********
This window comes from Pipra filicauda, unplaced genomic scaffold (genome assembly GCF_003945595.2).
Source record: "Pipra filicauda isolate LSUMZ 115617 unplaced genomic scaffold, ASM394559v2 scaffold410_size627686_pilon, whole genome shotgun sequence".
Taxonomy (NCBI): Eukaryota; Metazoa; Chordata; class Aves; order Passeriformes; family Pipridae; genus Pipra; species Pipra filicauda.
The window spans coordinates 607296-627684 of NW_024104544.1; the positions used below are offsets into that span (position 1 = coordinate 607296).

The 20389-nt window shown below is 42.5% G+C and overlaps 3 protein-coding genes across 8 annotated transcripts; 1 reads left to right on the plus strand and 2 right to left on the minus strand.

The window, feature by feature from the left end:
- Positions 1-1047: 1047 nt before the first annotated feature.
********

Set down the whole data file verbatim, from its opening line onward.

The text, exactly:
This window comes from Pipra filicauda, unplaced genomic scaffold (genome assembly GCF_003945595.2).
Source record: "Pipra filicauda isolate LSUMZ 115617 unplaced genomic scaffold, ASM394559v2 scaffold410_size627686_pilon, whole genome shotgun sequence".
Taxonomy (NCBI): Eukaryota; Metazoa; Chordata; class Aves; order Passeriformes; family Pipridae; genus Pipra; species Pipra filicauda.
The window spans coordinates 607296-627684 of NW_024104544.1; the positions used below are offsets into that span (position 1 = coordinate 607296).

The 20389-nt window shown below is 42.5% G+C and overlaps 3 protein-coding genes across 8 annotated transcripts; 1 reads left to right on the plus strand and 2 right to left on the minus strand.

The window, feature by feature from the left end:
- Positions 1-1047: 1047 nt before the first annotated feature.